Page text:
Had respondent at the trial been obliged to follow proper procedure and had she called her husband as her own witness, she then would have been bound by both his direct and cross-examination. As it was, she did not become bound by the husband's answers elicited under the cross-examination following the adverse examination. Had plaintiff rested her case without calling the husband as a witness, the defendant would have been entitled to a dismissal. As to his adverse examination, the court and jury were privileged to consider the facts stated by the husband to the effect that the wife pushed the jacket over to him; that he lost control and struck a parked car which he did not see before the collision. Such testimony standing alone or coupled with the testimony of the wife was sufficient to establish a prima facie cause of action. The wife did not become bound by the testimony of the husband adduced in the cross-examination of him by the defendant that his wife was helping him at the time his arm got stuck in the sleeve and that he then lost control of the car.

We are of the opinion that the error complained of and found by this court was prejudicial and has affected the substantial rights of the defendant, and that the judgment of the trial court must be reversed. While, in view of this conclusion, it would not be necessary to determine the other points raised by this appeal, nevertheless, we have considered them and find that there was evidence in the record to the effect that the wife had worn bandages following her injury. It does not appear that counsel for the wife in his closing argument to the jury made undue comment regarding such fact.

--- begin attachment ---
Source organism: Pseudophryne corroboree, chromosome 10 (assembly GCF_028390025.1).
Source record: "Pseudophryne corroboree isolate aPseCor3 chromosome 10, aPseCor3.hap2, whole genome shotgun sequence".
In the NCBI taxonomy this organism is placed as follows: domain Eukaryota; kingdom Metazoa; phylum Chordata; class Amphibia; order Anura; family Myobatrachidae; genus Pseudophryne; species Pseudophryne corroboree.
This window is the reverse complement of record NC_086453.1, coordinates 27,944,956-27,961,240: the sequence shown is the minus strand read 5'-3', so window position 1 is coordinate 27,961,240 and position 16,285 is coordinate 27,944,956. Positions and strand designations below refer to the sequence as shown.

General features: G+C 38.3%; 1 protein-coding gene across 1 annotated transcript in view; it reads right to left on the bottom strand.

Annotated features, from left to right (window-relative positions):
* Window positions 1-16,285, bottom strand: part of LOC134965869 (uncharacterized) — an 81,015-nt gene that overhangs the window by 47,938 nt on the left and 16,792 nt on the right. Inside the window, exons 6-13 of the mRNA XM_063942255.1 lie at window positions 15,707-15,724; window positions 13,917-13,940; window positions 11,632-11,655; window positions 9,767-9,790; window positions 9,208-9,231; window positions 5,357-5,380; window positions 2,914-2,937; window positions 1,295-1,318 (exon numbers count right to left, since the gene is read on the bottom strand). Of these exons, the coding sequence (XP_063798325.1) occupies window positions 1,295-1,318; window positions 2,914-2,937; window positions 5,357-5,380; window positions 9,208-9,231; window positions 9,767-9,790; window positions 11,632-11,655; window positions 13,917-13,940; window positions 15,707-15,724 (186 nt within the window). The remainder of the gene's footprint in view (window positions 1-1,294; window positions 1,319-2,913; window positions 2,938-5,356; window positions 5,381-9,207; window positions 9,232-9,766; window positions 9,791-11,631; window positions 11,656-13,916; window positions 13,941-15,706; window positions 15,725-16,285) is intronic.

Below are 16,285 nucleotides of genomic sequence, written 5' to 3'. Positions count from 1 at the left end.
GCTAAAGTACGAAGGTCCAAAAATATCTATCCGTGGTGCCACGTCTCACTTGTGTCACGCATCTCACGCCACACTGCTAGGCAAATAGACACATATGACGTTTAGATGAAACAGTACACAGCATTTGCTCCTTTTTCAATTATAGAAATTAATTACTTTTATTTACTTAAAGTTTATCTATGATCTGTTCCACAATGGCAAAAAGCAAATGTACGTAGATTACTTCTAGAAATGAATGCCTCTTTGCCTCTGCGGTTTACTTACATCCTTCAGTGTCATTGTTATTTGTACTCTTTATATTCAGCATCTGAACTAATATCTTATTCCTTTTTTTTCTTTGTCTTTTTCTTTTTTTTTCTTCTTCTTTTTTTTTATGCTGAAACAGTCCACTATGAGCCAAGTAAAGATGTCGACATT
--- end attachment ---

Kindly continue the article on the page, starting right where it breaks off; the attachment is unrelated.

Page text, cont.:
Appellant also maintains that improper argument was made to the jury by the wife's attorney regarding her medical expense. The specific remarks concerning this subject do not appear of record. It is considered that the trial court cured the error, if any existed, when it instructed the jury that they were not to consider the wife's medical expense in their determination, herein.

By the Court. — The judgment appealed from is reversed and the cause remanded for a new trial.

Summaries of

Voss v. Metropolitan Casualty Insurance

Supreme Court of Wisconsin
Mar 2, 1954
63 N.W.2d 96 (Wis. 1954)
Case details for

Voss v. Metropolitan Casualty Insurance

Case Details


Court:Supreme Court of Wisconsin

Date published: Mar 2, 1954


63 N.W.2d 96 (Wis. 1954)
63 N.W.2d 96